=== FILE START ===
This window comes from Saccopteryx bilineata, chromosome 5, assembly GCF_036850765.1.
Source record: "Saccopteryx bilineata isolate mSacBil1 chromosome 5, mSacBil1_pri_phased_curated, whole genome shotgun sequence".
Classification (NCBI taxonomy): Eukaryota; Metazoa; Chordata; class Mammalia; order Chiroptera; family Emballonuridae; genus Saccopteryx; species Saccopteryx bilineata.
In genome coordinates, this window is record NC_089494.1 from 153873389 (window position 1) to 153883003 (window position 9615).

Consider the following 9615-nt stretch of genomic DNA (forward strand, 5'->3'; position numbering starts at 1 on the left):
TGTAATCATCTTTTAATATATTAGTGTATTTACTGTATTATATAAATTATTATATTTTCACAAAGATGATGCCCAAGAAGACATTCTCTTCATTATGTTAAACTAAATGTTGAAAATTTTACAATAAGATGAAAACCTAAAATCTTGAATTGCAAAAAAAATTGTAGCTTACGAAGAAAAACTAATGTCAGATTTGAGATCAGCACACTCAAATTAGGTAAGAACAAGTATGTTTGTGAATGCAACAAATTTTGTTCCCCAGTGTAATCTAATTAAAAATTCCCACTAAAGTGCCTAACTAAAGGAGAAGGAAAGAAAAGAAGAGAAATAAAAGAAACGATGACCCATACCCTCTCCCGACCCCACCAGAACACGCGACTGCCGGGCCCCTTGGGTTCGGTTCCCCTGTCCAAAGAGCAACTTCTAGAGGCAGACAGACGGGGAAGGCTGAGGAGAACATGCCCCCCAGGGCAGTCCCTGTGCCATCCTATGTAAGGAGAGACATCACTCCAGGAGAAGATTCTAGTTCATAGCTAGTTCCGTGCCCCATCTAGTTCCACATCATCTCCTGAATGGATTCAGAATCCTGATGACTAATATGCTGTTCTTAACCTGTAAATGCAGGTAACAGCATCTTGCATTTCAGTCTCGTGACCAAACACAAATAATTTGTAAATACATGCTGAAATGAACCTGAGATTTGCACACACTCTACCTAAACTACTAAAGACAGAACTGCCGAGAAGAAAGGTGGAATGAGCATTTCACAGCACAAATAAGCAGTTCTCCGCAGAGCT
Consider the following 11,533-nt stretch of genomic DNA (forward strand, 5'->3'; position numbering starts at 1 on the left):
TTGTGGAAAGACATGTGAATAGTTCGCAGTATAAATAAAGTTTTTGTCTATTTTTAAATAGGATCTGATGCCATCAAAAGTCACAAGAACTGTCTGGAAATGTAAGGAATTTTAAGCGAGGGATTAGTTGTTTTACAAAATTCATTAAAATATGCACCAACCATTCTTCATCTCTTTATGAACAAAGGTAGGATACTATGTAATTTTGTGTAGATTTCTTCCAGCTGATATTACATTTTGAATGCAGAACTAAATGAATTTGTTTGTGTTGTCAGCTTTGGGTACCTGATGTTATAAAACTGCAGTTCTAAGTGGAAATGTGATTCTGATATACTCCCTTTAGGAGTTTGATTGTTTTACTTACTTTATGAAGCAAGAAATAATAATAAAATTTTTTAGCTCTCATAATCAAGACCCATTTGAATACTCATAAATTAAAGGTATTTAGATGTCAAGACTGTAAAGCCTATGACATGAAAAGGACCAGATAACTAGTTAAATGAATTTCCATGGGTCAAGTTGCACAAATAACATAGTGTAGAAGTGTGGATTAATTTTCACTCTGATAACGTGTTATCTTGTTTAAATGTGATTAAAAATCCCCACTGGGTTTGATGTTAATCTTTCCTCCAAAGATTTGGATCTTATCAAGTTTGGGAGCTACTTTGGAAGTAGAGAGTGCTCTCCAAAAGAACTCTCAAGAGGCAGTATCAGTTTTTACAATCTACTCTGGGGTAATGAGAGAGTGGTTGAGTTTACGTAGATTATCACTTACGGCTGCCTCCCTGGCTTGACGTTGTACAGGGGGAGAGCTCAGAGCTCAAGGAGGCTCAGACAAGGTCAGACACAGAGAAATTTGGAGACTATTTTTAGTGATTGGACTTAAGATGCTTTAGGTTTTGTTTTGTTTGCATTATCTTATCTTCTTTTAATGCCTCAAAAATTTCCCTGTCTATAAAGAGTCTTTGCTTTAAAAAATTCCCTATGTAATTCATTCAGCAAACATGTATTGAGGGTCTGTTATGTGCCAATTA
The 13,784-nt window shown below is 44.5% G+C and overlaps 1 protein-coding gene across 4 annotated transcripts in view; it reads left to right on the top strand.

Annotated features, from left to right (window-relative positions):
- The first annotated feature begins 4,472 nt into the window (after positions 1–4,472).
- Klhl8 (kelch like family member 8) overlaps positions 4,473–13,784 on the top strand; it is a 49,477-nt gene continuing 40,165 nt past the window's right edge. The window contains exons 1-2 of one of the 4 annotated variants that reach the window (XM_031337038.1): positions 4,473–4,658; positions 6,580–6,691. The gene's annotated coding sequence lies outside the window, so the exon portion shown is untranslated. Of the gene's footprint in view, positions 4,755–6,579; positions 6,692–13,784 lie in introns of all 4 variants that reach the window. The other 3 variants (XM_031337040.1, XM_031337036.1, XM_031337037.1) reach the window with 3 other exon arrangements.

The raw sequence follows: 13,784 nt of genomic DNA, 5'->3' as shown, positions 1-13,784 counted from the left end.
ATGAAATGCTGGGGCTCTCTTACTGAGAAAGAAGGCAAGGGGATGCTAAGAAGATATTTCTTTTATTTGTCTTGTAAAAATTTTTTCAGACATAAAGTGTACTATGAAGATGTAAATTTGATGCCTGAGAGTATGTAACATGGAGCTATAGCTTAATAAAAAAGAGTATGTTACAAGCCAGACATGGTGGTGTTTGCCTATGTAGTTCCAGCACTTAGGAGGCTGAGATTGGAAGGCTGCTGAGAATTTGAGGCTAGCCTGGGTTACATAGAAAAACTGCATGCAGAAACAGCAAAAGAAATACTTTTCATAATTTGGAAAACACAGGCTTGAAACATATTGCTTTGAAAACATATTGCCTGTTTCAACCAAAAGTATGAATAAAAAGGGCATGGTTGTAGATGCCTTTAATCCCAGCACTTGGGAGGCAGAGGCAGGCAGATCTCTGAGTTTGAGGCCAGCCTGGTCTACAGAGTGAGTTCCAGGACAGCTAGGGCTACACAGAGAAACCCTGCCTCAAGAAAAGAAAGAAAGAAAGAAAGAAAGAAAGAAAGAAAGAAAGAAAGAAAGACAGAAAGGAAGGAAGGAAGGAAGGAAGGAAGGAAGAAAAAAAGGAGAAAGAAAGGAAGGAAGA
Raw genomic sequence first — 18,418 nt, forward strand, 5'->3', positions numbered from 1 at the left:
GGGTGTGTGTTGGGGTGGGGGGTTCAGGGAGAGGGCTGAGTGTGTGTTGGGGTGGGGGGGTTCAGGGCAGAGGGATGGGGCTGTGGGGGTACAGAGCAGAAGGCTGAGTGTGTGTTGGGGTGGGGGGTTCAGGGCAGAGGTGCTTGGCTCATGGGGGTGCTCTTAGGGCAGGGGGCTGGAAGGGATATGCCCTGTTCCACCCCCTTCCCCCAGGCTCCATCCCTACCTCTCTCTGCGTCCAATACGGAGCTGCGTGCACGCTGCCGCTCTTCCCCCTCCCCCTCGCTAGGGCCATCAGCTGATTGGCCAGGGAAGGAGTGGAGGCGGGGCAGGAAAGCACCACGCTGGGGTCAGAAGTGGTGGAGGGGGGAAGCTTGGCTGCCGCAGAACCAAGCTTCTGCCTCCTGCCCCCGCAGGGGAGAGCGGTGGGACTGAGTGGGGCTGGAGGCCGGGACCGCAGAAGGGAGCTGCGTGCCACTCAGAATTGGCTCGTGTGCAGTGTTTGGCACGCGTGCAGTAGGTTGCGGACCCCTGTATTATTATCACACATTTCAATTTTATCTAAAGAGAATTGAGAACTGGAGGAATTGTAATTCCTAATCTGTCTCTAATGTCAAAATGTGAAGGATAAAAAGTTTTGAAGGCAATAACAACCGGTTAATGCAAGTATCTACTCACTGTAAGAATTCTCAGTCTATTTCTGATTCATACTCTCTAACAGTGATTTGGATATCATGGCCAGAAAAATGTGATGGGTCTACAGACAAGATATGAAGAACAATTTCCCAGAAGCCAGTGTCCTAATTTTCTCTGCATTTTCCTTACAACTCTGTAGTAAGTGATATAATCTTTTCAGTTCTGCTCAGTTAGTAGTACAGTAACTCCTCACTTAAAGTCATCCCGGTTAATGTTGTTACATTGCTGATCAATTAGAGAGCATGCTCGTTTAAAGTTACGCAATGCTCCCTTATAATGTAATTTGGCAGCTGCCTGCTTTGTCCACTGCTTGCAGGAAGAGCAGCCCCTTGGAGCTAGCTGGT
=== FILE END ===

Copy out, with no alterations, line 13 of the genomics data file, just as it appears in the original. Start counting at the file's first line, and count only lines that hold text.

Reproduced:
The raw sequence follows: 13,784 nt of genomic DNA, 5'->3' as shown, positions 1-13,784 counted from the left end.